• CSCI-A 594 Data Structures (3 cr.) CSCI-C 241, CSCI-A 592 and A 593 recommended. Systematic study of data structures encountered in computing problems; structure and use of storage media; methods of representing structured data; and techniques for operating on data structures. Lecture and laboratory. May be applied toward the Ph.D. minor. Credit given for only one of CSCI-A 594, C 343, or H 343.
  • CSCI-A 595 Fundamentals of Computing Theory (3 cr.) CSCI-C 212 and C 241 recommended. Fundamentals of formal language theory, computation models and computability, the limits of computability and feasibility, and program verification. May be applied toward the Ph.D. minor, graduate credit available for CS M.S. candidates with special permission. Credit not given for both CSCI-A 595 and B 401.
  • CSCI-A 596 Programming Languages (3 cr.) CSCI-A 593 and A 594 recommended. Systematic approach to programming languages. Relationships among languages, properties and features of languages, and the computer environment necessary to use languages. Lecture and laboratory. May be applied toward the Ph.D. minor. Credit not given for both CSCI-A 596 and C 311.
  • CSCI-A 597 Introduction to Programming I (3 cr.) Fundamental programming constructs, including loops, arrays, classes, and files. General problem-solving techniques. Emphasis on modular programming, user-interface design, and developing good programming style. Not intended for computer science majors. Credit not given for both CSCI-A 597 and A 201.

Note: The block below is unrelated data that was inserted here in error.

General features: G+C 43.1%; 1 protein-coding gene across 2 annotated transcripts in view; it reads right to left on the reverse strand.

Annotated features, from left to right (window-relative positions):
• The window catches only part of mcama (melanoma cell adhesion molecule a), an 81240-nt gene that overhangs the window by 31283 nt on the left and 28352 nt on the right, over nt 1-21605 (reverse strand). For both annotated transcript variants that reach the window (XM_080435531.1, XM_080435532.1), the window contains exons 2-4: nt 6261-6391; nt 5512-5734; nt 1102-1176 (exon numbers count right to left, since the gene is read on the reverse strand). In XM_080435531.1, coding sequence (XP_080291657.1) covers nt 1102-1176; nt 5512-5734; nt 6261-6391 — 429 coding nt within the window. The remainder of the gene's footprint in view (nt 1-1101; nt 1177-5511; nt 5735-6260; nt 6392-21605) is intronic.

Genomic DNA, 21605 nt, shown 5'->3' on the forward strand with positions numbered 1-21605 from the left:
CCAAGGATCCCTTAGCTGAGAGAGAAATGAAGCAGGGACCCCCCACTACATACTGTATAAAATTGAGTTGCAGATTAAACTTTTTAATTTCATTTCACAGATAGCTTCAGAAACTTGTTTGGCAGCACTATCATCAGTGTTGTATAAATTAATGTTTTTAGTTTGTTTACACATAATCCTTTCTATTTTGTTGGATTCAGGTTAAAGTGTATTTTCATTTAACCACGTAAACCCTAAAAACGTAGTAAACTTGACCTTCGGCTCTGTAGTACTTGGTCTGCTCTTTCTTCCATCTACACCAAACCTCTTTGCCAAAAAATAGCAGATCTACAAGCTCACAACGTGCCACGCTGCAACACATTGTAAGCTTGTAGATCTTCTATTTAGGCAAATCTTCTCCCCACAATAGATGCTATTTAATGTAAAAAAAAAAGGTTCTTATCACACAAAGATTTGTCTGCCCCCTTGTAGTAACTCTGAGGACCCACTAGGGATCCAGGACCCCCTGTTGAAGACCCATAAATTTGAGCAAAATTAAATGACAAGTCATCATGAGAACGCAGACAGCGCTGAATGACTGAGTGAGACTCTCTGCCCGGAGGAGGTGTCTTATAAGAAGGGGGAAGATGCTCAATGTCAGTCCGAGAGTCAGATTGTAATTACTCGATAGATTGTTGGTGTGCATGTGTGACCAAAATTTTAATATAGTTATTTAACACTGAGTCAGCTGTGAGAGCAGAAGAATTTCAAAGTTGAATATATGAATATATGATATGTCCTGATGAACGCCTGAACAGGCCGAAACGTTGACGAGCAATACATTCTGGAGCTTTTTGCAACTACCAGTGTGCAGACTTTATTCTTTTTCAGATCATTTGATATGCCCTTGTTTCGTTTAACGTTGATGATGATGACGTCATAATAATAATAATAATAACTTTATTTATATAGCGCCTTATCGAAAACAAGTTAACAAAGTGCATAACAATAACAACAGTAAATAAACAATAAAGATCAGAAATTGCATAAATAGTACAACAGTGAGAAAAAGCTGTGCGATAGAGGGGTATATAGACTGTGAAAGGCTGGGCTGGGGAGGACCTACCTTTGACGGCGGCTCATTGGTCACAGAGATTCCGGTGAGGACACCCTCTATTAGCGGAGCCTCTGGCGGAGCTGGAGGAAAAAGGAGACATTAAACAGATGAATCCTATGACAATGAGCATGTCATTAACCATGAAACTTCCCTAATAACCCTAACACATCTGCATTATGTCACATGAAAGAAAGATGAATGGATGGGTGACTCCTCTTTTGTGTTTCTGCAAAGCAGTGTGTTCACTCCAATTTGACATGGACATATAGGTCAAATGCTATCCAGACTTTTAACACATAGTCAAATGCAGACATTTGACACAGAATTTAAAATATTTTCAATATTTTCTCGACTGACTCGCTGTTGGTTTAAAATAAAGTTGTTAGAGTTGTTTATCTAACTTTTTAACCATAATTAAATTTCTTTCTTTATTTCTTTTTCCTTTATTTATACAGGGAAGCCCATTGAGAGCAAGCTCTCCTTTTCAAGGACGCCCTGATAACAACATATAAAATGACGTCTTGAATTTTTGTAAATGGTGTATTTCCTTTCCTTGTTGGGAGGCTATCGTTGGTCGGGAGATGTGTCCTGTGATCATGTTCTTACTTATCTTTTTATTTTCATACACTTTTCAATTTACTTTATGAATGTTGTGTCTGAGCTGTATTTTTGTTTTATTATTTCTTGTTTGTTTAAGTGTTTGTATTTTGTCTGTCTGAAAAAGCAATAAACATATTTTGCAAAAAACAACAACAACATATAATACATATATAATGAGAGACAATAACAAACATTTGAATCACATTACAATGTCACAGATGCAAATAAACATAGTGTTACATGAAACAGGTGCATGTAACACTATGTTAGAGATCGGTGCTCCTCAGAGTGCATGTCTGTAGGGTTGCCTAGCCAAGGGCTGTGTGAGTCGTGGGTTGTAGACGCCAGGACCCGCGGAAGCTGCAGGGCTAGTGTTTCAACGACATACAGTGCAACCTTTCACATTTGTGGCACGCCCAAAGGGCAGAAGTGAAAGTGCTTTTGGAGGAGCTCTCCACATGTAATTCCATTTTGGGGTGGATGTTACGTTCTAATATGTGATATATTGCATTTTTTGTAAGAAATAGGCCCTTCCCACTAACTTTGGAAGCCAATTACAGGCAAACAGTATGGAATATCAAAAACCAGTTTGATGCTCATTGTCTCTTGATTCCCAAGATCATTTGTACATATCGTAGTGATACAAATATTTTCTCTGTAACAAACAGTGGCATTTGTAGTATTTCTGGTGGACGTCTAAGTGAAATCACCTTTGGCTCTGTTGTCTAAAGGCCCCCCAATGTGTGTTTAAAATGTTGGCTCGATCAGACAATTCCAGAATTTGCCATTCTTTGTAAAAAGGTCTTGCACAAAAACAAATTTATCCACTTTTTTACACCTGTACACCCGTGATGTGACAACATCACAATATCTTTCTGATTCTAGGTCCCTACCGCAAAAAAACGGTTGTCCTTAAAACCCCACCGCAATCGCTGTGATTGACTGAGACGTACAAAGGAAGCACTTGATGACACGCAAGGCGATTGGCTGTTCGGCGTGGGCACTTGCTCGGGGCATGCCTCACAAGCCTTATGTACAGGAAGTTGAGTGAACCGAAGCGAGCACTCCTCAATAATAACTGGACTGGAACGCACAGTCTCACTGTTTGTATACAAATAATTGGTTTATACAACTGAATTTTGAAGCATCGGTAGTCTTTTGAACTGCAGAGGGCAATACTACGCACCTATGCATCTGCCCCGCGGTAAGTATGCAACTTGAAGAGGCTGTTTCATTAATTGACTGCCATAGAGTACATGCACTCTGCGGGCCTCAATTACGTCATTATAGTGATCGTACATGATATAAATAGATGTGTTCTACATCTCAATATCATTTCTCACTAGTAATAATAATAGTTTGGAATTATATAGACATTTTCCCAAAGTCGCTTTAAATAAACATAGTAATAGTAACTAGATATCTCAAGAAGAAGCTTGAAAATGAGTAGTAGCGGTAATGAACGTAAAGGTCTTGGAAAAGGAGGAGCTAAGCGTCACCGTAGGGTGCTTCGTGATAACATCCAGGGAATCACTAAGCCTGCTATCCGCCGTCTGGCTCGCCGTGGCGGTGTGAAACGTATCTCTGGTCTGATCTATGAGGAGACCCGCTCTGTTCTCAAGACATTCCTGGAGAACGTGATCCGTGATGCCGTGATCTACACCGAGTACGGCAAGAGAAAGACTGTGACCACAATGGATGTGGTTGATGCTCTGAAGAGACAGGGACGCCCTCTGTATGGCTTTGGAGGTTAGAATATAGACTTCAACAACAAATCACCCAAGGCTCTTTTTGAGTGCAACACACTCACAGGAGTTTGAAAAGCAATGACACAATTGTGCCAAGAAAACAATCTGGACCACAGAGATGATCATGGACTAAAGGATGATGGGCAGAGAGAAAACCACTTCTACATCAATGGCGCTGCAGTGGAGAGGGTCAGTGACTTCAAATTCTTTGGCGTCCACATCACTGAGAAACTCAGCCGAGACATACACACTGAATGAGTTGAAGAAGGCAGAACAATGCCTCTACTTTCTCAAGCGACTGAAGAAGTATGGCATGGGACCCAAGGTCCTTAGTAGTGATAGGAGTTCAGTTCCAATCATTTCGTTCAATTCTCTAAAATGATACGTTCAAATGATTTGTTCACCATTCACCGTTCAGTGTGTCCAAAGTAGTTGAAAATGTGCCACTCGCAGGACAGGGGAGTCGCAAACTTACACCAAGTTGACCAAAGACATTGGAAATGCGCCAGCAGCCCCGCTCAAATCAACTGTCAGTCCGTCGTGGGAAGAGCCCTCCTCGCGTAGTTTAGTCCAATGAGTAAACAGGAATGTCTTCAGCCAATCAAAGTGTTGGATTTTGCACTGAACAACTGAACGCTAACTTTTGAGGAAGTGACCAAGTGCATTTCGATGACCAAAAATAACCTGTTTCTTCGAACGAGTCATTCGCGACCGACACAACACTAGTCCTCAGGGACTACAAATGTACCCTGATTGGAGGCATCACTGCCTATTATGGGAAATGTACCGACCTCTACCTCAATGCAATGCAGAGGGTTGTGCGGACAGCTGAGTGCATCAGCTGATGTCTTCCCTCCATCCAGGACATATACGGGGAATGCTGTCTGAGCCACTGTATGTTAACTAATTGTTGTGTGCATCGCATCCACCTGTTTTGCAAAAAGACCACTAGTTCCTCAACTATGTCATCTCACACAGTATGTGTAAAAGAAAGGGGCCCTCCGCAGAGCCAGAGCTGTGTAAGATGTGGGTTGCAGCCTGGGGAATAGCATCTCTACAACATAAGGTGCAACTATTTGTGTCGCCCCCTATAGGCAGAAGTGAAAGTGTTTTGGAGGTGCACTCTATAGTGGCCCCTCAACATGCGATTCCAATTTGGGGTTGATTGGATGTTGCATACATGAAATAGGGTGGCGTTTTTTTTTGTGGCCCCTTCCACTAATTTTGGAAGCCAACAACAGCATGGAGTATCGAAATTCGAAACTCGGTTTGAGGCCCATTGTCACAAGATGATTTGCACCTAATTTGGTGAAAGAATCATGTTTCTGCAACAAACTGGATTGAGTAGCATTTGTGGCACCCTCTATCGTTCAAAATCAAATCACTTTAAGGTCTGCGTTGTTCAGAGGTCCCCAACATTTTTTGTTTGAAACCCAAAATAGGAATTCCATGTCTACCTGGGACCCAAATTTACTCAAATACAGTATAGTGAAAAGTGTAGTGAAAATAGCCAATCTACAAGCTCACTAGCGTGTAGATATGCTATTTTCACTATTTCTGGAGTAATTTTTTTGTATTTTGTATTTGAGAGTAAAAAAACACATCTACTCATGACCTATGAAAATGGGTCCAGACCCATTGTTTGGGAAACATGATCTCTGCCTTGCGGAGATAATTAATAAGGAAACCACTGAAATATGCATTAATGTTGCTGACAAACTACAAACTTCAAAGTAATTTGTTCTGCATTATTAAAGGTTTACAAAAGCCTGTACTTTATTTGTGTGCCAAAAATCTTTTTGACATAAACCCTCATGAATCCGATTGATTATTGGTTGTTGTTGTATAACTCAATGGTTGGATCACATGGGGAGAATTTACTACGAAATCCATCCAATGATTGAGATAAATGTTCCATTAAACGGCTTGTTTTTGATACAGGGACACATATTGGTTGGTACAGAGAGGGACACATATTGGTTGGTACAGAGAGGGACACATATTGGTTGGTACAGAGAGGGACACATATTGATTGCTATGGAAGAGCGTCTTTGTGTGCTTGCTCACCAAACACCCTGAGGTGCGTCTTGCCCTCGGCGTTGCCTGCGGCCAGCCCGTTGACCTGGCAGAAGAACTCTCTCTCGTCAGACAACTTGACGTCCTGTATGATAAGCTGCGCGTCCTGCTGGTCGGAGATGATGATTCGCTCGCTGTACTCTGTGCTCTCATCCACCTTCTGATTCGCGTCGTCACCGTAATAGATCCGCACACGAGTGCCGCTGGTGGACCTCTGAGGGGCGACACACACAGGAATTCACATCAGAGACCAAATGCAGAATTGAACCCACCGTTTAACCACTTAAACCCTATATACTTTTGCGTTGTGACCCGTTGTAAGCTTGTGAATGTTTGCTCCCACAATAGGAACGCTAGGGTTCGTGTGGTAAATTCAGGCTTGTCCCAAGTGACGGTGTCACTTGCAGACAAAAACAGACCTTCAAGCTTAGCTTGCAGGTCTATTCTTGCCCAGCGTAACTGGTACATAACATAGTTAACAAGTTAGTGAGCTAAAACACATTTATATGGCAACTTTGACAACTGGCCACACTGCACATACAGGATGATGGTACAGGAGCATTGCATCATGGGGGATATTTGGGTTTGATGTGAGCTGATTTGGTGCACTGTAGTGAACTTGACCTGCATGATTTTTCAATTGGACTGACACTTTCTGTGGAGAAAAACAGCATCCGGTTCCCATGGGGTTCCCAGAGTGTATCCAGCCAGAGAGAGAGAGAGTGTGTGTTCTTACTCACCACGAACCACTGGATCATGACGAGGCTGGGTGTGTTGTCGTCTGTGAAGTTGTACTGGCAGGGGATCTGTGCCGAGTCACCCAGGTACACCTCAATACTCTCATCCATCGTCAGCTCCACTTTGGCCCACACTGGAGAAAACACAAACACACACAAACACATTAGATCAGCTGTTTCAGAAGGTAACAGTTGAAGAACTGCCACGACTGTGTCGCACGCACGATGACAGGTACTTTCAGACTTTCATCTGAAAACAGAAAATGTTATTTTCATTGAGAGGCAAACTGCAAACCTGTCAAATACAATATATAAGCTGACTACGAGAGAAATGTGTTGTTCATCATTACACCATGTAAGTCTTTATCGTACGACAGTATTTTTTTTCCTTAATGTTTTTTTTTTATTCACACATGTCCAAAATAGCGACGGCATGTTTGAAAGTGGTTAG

• CSCI-A 598 Introduction to Programming II (3 cr.) CSCI-A 597, A 201, A 504, or A 304 recommended. Advanced programming techniques: user-defined functions and types, recursion versus iteration, parameter-passing mechanisms. Classic abstract data types and algorithms. Programming style. Object-oriented programming. Not intended for computer science majors. Credit not given for both CSCI-A 598 and A 202.
  • CSCI-B 501 Theory of Computing (3 cr.) CSCI-C 241 and CSCI-C 343 recommended. Deterministic and nondeterministic automata, regular expressions, pumping lemmas; context-free languages, parsing, pushdown automata, context-sensitive languages, LBA, LR(k) languages, closure and decidability of language classes. Turing machines, random access machines, grammars, general recursive functions, equivalence of computation models, universal machines, relative computing. Unsolvability, semi-recursive sets, Rice's Theorem. Space and time complexity, NP completeness.